Favorite Jewish Wine

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Baruch Greenbaum from Brooklyn, NY wrote:

Dear Rabbi,

Why does wine have such a significant role in Judaism?


Dear Baruch Greenbaum,

To answer your question, I have to tell you a joke:

A leader of a house of worship was giving a fiery sermon: "If I had all the beer in the world," he said, "I'd take it and throw it in the river; and if I had all the wine in the world, I'd take it and throw it in the river! And if I had all the whiskey in the world, I'd take it and throw it into the river." He sat down. The choir leader then stood and said with a grin, "All please rise for the singing of Hymn #258: 'We Shall Gather at the River.' "

The above story illustrates two ways to look at wine: The sermonizer believes that wine is intrinsically evil and must be totally avoided, while the choir leader implies that hedonistic immersion in wine is not so bad. The Jewish view is far from both of these views. We believe that the enjoyment of wine, like other physical pleasures, can and should be used in the service of G-d.

Wine is mentioned in Psalms as something that "gladdens the heart of man," and hence it is used to gladden and inspire us at various times - like kiddush on Shabbat (sanctification of Shabbat), at a circumcision and a wedding.

Wine symbolizes a completed and perfected human life. It starts off as an inferior product (grape juice = childhood, immaturity) but must go through fermentation (struggle = challenge of evil) and only then does it become the superior product, wine. We drink it on occasions where we have passed a certain fermentation process (marriage) or at times, like Shabbat, which represent the final product of human life, the World to Come.

    Sources:
  • Psalms 104
  • Sefer Hachinuch 31

Yiddle Riddle

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Last week we asked: Who didn't eat or drink for upwards of 60 years?

Answer: Choni Ham'agel. The Talmud recounts the events whereby Choni Ham'agel slept for seventy years. Hence, he neither ate nor drank during that time.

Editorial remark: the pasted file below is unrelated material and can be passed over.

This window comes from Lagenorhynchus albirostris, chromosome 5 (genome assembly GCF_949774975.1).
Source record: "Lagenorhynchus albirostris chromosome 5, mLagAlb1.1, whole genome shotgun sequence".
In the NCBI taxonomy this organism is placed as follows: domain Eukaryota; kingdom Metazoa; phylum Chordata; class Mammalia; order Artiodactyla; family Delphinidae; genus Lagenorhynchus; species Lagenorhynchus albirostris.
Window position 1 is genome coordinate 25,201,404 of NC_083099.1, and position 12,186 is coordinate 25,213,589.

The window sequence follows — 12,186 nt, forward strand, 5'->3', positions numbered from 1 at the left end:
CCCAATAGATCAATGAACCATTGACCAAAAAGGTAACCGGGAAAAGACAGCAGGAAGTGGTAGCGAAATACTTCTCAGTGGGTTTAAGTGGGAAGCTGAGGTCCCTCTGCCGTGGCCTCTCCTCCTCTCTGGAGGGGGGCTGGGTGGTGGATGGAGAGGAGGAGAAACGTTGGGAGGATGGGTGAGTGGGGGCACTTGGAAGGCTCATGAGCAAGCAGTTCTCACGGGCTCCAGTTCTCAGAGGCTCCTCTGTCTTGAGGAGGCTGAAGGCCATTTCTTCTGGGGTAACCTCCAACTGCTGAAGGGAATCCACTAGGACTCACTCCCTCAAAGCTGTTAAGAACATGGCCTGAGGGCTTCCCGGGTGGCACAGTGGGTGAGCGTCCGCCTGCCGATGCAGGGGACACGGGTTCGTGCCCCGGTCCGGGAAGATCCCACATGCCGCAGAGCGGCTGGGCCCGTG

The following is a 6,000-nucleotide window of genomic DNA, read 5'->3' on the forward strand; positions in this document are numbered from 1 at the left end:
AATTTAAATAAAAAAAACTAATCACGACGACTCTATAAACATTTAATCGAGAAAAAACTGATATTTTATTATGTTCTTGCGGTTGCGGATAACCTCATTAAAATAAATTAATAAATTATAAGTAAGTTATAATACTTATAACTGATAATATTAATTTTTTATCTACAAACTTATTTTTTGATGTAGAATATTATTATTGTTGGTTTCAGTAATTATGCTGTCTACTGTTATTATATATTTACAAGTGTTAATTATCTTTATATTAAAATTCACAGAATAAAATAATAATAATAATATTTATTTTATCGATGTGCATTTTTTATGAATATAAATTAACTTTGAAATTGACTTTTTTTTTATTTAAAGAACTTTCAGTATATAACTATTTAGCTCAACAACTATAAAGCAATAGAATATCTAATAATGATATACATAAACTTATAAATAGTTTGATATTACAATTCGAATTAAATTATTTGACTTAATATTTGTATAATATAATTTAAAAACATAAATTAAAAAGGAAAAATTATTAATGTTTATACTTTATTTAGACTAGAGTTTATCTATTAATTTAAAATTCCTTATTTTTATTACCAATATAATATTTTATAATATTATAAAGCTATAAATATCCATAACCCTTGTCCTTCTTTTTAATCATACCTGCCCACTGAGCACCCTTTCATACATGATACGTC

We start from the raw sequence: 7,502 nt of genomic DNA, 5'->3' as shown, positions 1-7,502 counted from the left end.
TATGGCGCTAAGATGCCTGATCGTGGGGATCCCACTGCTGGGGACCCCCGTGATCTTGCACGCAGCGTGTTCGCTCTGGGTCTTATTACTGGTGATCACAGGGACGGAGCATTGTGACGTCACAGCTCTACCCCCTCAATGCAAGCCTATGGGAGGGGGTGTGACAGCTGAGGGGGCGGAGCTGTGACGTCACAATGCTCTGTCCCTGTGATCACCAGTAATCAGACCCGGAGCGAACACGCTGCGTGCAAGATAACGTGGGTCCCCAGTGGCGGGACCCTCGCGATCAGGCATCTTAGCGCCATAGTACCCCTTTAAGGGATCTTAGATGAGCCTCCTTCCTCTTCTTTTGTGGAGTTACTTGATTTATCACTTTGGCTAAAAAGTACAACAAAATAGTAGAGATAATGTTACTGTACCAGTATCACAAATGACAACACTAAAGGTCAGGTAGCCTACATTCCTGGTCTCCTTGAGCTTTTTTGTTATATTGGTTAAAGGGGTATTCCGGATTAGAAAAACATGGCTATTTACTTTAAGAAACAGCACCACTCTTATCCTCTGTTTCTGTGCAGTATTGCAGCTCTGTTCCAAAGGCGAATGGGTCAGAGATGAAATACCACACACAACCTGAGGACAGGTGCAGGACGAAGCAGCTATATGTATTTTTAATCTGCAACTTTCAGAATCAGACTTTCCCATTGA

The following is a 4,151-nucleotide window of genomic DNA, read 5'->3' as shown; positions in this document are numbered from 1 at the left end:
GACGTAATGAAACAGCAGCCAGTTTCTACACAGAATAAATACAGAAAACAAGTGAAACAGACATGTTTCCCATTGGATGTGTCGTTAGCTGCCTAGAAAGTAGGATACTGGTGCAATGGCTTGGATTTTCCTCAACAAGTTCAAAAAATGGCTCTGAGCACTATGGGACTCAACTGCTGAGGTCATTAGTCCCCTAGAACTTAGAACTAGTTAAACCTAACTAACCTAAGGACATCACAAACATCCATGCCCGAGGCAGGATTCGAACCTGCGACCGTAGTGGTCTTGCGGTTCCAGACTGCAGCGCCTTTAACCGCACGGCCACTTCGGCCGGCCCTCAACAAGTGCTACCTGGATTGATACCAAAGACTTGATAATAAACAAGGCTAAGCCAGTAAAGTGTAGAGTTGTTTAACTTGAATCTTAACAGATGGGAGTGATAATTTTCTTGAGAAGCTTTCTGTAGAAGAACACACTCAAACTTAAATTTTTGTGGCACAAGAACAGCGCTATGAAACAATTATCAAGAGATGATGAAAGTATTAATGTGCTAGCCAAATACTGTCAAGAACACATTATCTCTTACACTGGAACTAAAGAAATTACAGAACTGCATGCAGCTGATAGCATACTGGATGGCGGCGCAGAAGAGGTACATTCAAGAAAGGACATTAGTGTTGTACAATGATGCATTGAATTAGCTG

Tractate Ta'anit 23a


The Public Domain
Comments, quibbles, and reactions concerning previous "Ask-the-Rabbi" features.

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Re: Too Far Side (Ask the Rabbi #239):

To the question: "Are comic strips and cartoons depicting G-d as a human (such as The Far Side) against Rambam's Third Principle of Faith?" You answered "Yes." But when a humorous strip like the "Far Side" draws G-d, I don't think he means to say that this is really what G-d looks like. Nor do I think he expects people to think that this is his message. For example, once he drew a cartoon captioned "Inside the Sun" that showed a man inside a shed with a giant switch on the wall labeled "Rise" & "Set." I doubt if he meant to claim that this is really what the inside of the sun looks like.

Haim [Howard] Roman


Ohrnet responds:

Our intention was that the concept of G-d's having a physical form contradicts our belief. Depicting "G-d" in a cartoon is at best highly irreverent.


Re: Jurassic Judaism (Ask the Rabbi #238):

While the existence of dinosaurs does not in any way affect our belief in G-d, I once heard an interesting concept that is overlooked by many people: The Torah (Bereishet 1:21) states that G-d created the "taninim hagedolim" - giant serpents or reptiles [which then G-d, according to the Midrashim, caused to go extinct. - Ed.] This may be a reference to dinosaurs. Thank you for your wonderful service!

A. Avruch


Great and awesome is your reply about "Jurassic Judaism." It requires courage and open-mindedness, but alas it is necessary to tell the world that the secrets of "ma'aseh Bereishet" are multiple, and that the account of Creation, although meaningful literally (whatever "literally" means) is not a child-like narrative without depth, G-d forbid. Hatzlacha!

Arie Folger, Yeshiva University


Re: Heal and Soul:

I think "Ask the Rabbi" is a mitzvah (can I say that?) in itself. I hope all the scholars are aware of the peace and comfort your honest answers give to people. Not to sound cheesy - but what I study is how to heal the physical, while what you study is more meaningful - how to heal the soul and allow it to grow to its full potential.

Med_Student@Anonymous.edu